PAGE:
Pongo Pan wrote:
> On Fri, 2012-09-14 at 00:23 +0100, Avi Greenbury wrote:
> > Pongo Pan wrote:
> > >
> > > Install gparted, the Gnome partitioner, and shrink the primary partition
> > > you have now (may take a long time: run this overnight) and then add an
> > > extended partition in which you can make as many logical partitions for
> > > more distros as you like.
> >
> > This will not work; you cannot resize the partitions on a disk that is
> > in use, so you cannot resize the partitions on a disk containing the
> > operating system you are using.
>
> You're right, of course. I've so seldom had a machine with only one
> partition on it that it didn't occur to me that you can't resize from
> within a partition.

It's not partitions, it's whole drives. If your OS is on /dev/sda1,
then you can't modify any volume on sda from within it[0]; the problem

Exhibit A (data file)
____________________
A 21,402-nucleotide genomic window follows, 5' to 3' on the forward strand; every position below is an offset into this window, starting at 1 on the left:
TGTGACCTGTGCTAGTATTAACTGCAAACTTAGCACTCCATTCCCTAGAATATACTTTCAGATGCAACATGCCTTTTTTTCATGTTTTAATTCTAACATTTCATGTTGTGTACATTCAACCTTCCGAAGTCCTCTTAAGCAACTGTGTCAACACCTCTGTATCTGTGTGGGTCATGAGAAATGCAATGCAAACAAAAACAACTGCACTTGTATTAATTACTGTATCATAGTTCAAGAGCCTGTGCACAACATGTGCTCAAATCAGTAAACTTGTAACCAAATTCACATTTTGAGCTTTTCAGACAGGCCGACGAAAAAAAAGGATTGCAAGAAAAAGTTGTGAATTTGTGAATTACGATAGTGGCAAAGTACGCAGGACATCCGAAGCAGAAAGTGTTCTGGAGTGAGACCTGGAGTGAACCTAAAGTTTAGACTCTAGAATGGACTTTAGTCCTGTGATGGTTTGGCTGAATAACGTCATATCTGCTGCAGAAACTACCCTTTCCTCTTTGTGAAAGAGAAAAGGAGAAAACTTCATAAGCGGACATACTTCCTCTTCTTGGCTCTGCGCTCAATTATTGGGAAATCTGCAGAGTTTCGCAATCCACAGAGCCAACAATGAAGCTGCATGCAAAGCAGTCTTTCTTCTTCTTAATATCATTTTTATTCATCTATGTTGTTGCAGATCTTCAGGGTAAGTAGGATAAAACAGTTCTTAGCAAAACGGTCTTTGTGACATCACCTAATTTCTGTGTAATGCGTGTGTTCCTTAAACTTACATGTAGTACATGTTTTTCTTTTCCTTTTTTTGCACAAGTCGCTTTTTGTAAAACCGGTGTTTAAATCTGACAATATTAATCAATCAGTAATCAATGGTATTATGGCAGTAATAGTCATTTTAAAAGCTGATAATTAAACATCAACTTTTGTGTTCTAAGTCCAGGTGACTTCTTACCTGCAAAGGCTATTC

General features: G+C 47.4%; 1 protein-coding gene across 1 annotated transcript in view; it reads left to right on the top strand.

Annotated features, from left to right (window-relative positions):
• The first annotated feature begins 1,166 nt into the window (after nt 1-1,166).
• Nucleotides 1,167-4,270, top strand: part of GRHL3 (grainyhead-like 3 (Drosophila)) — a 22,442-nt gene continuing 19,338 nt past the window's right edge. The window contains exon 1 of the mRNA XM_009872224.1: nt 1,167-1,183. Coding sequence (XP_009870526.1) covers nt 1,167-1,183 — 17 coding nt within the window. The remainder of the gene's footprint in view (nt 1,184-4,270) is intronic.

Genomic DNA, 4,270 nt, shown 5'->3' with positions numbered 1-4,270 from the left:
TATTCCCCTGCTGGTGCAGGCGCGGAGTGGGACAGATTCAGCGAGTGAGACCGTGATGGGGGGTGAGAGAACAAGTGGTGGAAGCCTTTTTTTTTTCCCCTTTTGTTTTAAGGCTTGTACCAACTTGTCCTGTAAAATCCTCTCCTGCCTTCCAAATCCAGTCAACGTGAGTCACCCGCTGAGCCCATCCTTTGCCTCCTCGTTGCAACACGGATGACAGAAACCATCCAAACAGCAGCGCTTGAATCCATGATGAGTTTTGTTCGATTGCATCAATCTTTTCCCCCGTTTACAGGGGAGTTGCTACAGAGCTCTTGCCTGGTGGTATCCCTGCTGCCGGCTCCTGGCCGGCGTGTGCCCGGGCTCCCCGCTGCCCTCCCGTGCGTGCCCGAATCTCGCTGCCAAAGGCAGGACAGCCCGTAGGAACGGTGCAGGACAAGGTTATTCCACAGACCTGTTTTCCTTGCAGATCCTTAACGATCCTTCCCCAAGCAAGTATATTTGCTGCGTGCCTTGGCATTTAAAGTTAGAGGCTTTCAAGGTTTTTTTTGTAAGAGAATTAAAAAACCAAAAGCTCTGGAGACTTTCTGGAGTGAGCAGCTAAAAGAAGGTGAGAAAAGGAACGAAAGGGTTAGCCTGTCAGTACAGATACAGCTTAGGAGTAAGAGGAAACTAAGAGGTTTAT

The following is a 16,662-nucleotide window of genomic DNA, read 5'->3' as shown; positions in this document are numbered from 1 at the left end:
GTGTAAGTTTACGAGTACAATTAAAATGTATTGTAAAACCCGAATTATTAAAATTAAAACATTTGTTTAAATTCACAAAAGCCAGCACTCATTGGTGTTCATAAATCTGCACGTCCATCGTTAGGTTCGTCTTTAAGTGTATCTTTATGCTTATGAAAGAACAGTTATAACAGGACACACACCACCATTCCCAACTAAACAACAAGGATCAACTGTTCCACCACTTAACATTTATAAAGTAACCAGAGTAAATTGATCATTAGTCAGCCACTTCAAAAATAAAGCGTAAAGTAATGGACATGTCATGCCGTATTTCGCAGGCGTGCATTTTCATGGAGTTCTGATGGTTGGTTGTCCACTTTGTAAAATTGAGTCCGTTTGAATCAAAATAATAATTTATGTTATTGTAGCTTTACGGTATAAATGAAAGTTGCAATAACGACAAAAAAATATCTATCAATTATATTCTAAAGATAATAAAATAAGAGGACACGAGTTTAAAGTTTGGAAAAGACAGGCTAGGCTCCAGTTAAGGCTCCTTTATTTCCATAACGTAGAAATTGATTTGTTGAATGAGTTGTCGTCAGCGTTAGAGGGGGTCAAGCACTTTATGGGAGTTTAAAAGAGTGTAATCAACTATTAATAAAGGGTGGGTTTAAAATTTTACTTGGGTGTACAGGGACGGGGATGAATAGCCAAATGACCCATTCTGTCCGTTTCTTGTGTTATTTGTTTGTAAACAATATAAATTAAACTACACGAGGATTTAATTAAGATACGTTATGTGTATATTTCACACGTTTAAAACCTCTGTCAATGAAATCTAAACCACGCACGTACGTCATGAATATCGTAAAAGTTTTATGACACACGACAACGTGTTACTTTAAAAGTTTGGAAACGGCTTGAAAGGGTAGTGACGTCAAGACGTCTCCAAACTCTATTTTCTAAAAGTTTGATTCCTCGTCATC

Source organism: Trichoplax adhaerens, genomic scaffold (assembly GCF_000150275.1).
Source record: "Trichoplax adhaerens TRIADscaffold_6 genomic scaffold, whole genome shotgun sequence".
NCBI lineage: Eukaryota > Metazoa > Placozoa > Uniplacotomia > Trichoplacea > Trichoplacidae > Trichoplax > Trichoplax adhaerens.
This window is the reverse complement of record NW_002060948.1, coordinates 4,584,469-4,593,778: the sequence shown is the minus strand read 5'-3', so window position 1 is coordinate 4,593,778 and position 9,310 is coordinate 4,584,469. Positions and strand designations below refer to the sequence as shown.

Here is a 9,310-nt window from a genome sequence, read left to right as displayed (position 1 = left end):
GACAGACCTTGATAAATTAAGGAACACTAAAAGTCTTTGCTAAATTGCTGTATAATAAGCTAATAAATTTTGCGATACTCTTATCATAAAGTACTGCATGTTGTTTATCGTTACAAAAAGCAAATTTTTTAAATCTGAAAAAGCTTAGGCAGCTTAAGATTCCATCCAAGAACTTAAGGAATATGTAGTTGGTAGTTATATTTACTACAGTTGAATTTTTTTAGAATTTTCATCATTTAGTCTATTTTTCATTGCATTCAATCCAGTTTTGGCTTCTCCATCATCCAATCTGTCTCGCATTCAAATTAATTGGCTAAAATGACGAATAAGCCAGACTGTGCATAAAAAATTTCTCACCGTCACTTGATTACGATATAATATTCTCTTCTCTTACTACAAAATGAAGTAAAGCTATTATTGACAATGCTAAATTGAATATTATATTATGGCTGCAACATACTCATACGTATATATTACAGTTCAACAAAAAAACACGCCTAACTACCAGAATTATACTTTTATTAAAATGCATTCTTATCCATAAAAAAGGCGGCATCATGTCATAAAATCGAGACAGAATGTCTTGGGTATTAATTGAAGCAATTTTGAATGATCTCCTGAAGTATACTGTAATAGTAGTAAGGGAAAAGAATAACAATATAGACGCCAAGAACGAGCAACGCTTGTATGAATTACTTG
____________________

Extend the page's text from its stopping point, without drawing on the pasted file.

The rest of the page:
is of altering the partition table that defines a mounted partition.

You could resize the volumes on /dev/sdb if you're booted off
/dev/sda, but that's getting towards an edge case.

> > You could boot off a live CD (such as Parted Magic), but it seems a
> > bit of a convoluted process - boot off a live CD to resize partitions,
> > then boot off a different live CD to install the system - when the
> > Mint install CD will be able to perform both tasks.
>
> I still prefer to use a specialist live CD for partitioning: you get all
> the additional utilities like disk cloning, hardware checking, etc. in a
> nice environment and a full-fledged gparted is easier to use and simpler
> to understand than the cut-down version that comes with ubiquity and its
> clones.

You get GParted in the Ubuntu LiveCDs, I'd be surprised if you don't
get it on Mint; other than that I can't argue that you *shouldn't* use
two CDs for an installation, it just seems a weird method to suggest
to someone who apparently doesn't want to do any disk cloning or
hardware checking, just install an OS.

--
Avi

[0] Unless you use LVM, but then you're still not modifying a volume
on /dev/sda you're modifying a volume in your VG.